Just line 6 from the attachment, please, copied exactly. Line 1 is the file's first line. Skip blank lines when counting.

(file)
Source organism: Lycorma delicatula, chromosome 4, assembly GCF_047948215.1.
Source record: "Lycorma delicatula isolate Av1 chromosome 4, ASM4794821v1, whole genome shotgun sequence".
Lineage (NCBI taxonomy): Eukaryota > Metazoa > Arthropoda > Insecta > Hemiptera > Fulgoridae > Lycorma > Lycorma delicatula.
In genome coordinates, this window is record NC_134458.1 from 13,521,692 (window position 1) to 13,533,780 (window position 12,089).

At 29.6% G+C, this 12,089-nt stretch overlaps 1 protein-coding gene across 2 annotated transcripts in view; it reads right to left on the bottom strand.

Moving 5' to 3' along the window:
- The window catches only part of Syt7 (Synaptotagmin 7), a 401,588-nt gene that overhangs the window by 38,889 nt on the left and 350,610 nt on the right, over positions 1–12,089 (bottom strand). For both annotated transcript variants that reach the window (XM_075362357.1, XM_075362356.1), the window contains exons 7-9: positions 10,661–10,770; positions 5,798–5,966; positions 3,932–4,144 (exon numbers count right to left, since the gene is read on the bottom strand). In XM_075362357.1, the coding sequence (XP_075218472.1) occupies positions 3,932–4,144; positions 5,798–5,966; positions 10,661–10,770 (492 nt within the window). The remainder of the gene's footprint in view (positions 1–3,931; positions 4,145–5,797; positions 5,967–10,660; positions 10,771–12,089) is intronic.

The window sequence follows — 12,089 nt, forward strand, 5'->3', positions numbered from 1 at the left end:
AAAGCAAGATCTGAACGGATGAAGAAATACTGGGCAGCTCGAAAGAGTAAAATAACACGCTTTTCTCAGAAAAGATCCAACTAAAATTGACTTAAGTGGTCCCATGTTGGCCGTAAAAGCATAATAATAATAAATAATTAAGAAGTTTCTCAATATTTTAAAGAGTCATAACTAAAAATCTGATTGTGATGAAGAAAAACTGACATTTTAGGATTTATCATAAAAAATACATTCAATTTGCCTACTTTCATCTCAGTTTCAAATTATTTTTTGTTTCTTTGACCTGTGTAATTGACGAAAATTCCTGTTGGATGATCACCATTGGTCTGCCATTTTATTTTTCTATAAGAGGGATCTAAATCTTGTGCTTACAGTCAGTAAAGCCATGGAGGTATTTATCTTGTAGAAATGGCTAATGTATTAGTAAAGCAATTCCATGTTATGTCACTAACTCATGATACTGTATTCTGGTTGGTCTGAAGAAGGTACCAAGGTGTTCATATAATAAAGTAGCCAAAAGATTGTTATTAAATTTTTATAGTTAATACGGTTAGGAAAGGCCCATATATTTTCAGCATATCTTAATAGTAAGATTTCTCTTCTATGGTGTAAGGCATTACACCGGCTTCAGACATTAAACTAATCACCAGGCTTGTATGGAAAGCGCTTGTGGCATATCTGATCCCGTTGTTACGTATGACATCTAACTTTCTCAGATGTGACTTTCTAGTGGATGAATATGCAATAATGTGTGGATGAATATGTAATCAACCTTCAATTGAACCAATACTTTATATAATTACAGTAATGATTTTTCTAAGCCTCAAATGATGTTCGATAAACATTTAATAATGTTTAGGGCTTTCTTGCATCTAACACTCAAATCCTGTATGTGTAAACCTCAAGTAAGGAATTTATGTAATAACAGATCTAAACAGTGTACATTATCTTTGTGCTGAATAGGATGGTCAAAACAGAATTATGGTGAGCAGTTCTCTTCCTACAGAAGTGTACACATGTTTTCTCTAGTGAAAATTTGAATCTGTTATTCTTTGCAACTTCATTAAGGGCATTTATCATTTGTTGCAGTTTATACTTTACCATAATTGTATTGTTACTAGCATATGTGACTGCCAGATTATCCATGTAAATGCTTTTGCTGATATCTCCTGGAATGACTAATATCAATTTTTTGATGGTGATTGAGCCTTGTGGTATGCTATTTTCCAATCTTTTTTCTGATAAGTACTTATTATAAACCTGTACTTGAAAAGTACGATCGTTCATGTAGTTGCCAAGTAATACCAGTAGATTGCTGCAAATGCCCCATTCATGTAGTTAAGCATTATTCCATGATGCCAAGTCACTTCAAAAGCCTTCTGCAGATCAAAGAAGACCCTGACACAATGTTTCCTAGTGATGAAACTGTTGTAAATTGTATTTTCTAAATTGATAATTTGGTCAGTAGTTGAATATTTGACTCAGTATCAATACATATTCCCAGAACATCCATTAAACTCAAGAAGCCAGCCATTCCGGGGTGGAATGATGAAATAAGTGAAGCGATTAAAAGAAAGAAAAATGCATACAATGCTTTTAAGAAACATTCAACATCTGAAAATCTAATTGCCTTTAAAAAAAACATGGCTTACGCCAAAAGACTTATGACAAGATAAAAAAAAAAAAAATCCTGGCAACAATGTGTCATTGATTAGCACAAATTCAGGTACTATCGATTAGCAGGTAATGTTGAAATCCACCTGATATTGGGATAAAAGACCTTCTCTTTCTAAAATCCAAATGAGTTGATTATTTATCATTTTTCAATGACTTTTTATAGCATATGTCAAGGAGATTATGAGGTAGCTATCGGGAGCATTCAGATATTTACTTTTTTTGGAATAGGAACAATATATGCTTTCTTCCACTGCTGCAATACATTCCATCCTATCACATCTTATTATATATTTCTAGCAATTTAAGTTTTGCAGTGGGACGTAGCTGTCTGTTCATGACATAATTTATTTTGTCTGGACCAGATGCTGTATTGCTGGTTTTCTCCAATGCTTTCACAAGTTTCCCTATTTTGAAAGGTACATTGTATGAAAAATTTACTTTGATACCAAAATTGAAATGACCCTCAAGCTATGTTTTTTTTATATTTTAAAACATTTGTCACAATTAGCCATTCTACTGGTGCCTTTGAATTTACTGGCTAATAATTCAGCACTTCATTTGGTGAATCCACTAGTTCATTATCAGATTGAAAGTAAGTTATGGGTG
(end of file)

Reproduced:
Moving 5' to 3' along the window: